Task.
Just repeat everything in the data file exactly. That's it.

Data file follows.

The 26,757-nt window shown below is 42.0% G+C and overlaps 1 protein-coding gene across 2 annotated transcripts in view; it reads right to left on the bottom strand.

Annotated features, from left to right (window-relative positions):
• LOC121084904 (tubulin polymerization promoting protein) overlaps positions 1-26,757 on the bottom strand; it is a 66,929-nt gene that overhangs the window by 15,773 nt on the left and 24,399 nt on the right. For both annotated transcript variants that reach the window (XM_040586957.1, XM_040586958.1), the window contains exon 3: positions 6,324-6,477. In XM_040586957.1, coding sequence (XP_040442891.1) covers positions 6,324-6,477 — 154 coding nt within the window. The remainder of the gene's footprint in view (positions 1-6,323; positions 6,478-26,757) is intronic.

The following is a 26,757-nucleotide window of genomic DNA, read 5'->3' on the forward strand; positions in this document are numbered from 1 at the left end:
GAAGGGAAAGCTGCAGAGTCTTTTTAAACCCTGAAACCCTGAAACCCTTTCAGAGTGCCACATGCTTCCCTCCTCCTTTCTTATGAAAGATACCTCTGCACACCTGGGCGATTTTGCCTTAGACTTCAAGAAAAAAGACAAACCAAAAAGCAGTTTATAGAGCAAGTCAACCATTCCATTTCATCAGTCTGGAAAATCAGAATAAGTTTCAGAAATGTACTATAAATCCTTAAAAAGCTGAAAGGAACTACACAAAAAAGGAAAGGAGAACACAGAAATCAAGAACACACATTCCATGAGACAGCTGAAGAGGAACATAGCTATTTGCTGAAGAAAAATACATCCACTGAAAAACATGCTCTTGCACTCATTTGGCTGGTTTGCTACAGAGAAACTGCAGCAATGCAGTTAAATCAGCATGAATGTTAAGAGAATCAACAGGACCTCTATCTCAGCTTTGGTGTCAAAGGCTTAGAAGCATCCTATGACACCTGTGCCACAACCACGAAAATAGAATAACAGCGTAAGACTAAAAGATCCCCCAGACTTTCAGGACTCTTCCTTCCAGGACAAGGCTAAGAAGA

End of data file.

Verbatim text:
The 26,757-nt window shown below is 42.0% G+C and overlaps 1 protein-coding gene across 2 annotated transcripts in view; it reads right to left on the bottom strand.

Annotated features, from left to right (window-relative positions):
• LOC121084904 (tubulin polymerization promoting protein) overlaps positions 1-26,757 on the bottom strand; it is a 66,929-nt gene that overhangs the window by 15,773 nt on the left and 24,399 nt on the right. For both annotated transcript variants that reach the window (XM_040586957.1, XM_040586958.1), the window contains exon 3: positions 6,324-6,477. In XM_040586957.1, coding sequence (XP_040442891.1) covers positions 6,324-6,477 — 154 coding nt within the window. The remainder of the gene's footprint in view (positions 1-6,323; positions 6,478-26,757) is intronic.

The following is a 26,757-nucleotide window of genomic DNA, read 5'->3' on the forward strand; positions in this document are numbered from 1 at the left end:
GAAGGGAAAGCTGCAGAGTCTTTTTAAACCCTGAAACCCTGAAACCCTTTCAGAGTGCCACATGCTTCCCTCCTCCTTTCTTATGAAAGATACCTCTGCACACCTGGGCGATTTTGCCTTAGACTTCAAGAAAAAAGACAAACCAAAAAGCAGTTTATAGAGCAAGTCAACCATTCCATTTCATCAGTCTGGAAAATCAGAATAAGTTTCAGAAATGTACTATAAATCCTTAAAAAGCTGAAAGGAACTACACAAAAAAGGAAAGGAGAACACAGAAATCAAGAACACACATTCCATGAGACAGCTGAAGAGGAACATAGCTATTTGCTGAAGAAAAATACATCCACTGAAAAACATGCTCTTGCACTCATTTGGCTGGTTTGCTACAGAGAAACTGCAGCAATGCAGTTAAATCAGCATGAATGTTAAGAGAATCAACAGGACCTCTATCTCAGCTTTGGTGTCAAAGGCTTAGAAGCATCCTATGACACCTGTGCCACAACCACGAAAATAGAATAACAGCGTAAGACTAAAAGATCCCCCAGACTTTCAGGACTCTTCCTTCCAGGACAAGGCTAAGAAGA